the successor of St. Peter. Catholic tradition enjoins the faithful to obey the latter. Furthermore, there is no higher decision
"[A] decision of the Apostolic See, whose authority has no superior, may be revised
by no one, nor may anyone examine. judicially, its decision" (Vatican I, Constitution on the Church, Pastor Aeternus,
Ch. III). "[T]here is neither appeal nor recourse against a decision or decree of the Roman Pontiff" (Code of
Canon Law, canon 333(3)).
All of this we considered in "The Vanishing Schism" article referred to earlier. We
have also examined in detail the nature of the Roman primacy in a previous article (see "Schism, Obedience and the Society
of St. Pius X," Fidelity, Vol. 13, No. 10, October 1993, pp.30-44).
Nevertheless, the details concerning the matter of this notable Roman canonist are of importance.
They indicate the way in which the Society of St. Pius X is prepared to distort evidence so as to make it appear to support
its own case. They also show that organizations which detach themselves from Roman authority soon find themselves having to
put forward dubious claims in order to defend their crumbling position. Unfortunately, truth tends to be a potential casualty
in circumstances such as this.
By April 1994, we were reasonably confident that we would be able to sit back in the knowledge,
even if no public retractions of the Castillo Lara myth had been made by the Society of St. Pius X. that surely the story
by now was dead. The superiors of the SSPX, knowing that they were likely to be caught out on this one, now that
some publicity had been given to it, would have issued, or so we thought, a directive to the troops on the lines of "Don't
play the Lara card any more." We were sure that the notion of Cardinal Castillo Lara as a supporter of the Society of St.
Pius X (perhaps furtively reading the three volumes of Michael Davies's Apologia Pro Marcel Lefebvre in plain brown
wrappers), was one that could be consigned to the past. How naive we were.
The schism vanishes again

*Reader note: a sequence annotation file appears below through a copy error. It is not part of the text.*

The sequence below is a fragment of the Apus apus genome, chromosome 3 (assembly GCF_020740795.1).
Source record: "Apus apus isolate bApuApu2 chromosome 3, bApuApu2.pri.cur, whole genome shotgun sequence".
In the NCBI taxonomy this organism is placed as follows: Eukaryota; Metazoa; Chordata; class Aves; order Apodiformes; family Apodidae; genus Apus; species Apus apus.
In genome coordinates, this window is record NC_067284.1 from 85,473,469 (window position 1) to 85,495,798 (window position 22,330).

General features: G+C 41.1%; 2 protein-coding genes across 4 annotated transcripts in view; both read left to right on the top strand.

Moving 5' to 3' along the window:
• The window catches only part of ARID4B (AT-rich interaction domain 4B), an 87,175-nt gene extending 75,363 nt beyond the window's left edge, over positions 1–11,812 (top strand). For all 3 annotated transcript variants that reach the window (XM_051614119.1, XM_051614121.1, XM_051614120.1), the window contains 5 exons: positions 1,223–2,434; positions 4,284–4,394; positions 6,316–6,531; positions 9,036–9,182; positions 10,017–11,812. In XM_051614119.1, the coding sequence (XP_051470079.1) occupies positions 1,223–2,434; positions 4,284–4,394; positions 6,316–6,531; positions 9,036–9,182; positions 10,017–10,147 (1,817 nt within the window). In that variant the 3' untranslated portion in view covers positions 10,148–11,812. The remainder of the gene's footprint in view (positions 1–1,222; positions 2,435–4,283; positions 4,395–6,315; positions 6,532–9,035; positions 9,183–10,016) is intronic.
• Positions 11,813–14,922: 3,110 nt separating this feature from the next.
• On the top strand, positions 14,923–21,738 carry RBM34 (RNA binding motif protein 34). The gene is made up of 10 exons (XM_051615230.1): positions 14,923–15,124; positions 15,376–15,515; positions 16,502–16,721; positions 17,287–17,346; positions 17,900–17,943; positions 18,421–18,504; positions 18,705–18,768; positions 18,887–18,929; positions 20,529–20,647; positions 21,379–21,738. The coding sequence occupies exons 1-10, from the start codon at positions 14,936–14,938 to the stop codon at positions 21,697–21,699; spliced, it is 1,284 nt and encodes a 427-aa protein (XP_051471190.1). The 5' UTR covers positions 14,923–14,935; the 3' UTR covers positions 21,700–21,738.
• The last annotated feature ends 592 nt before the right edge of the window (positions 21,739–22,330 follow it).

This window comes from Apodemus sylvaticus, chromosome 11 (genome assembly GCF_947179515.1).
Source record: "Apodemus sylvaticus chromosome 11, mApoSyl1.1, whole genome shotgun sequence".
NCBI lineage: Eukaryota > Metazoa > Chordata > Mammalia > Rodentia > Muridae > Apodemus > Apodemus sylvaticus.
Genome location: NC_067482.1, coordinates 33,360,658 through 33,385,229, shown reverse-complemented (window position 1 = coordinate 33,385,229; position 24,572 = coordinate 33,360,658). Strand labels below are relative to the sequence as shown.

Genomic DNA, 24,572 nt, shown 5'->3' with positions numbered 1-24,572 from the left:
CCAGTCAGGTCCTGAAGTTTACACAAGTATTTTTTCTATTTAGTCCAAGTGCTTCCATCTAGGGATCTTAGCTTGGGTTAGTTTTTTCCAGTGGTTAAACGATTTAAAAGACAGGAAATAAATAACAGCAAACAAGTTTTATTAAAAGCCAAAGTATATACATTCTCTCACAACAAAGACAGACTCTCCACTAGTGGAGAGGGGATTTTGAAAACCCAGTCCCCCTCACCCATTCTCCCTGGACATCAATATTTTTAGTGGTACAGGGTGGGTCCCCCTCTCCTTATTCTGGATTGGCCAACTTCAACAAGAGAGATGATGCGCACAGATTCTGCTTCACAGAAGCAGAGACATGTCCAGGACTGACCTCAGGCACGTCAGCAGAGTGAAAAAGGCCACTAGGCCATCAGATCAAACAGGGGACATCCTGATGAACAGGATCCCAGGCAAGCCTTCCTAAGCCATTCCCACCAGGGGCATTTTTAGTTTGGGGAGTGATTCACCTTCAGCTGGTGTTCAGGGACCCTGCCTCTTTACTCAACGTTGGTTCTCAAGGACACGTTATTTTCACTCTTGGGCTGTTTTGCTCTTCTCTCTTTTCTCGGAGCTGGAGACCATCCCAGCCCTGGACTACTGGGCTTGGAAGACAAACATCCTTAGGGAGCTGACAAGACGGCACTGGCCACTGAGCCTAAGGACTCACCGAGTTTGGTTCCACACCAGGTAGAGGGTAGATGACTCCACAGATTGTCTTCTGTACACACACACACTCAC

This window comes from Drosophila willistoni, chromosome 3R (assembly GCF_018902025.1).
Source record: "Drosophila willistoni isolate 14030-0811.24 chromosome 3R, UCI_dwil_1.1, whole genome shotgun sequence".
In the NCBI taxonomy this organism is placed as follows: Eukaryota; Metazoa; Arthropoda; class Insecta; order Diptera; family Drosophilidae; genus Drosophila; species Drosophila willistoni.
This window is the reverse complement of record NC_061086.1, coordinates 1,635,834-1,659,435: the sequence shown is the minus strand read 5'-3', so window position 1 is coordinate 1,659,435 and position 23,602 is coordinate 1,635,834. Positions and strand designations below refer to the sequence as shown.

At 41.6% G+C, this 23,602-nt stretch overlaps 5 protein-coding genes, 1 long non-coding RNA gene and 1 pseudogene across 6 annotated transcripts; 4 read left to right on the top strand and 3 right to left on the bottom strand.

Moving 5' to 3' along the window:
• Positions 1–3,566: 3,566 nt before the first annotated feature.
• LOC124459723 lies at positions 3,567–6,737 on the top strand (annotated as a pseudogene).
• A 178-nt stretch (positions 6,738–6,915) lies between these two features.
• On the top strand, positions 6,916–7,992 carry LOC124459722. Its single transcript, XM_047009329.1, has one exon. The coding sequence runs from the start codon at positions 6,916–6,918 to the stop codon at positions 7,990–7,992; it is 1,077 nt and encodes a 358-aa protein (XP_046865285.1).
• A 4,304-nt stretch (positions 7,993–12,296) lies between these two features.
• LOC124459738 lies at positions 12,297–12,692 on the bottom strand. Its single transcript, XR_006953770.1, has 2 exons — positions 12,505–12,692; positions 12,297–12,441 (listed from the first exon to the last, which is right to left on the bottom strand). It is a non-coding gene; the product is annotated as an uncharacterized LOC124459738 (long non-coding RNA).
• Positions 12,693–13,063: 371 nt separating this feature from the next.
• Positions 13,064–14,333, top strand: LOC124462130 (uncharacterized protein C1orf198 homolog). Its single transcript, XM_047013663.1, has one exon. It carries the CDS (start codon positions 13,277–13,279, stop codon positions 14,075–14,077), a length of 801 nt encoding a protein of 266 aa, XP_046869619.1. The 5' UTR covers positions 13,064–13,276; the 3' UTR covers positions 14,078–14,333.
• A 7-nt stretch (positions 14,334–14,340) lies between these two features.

Bishop Fabian W. Bruskewitz is the Bishop of Lincoln, Nebraska. It seems that in his diocese,
the bishop is plagued with a number of unorthodox groupings. In March of this year (1996), he decided to act. The issue of
the Southern Nebraska Register for 22nd March, 1996 contained a formal canonical warning of interdict and excommunication
issued by Bishop Bruskewitz against a number of organizations. The organizations referred to included Planned Parenthood,
the Hemlock Society, Call to Action, Freemasons, and the Society of St. Pius X. The bishop characterized such groups as "always
perilous to the Catholic Faith and most often totally in compatible with the Catholic Faith." Seemingly outraged by the
inclusion of the Society of St. Pius X in this list, the SSPX leaders sprang into action. Fr. Peter Scott, District Superior
of the Society of St. Pius X in the United States, fired off a response. Fr. Scott expressed himself dismayed and shocked
that the Society of St. Pius X should be included on a list containing such group. In fact, that this should be the case is
not all that surprising. It has been remarked before how the Society of St. Pius X's selective acceptance of the documents
of the magisterium bring it close to the pick-and-choose liberalism of such groups as Catholics for a Free Choice and other
organizations close in their mindset to some of those on Bishop Bruskewitz's list (see, for example, the opening speech by
E. Michael Jones in his debate with Michael Davies over the Society of St. Pius X, Fidelity, Vol. 12, No. 10, October
1993, pp.8- 14).
In his letter to Bishop Bruskewitz, Fr. Scott proceeds to issue a number of "challenges" to
the bishop: to go ahead with his threat, to justify his position etc., etc. In fact, there are so many challenges that we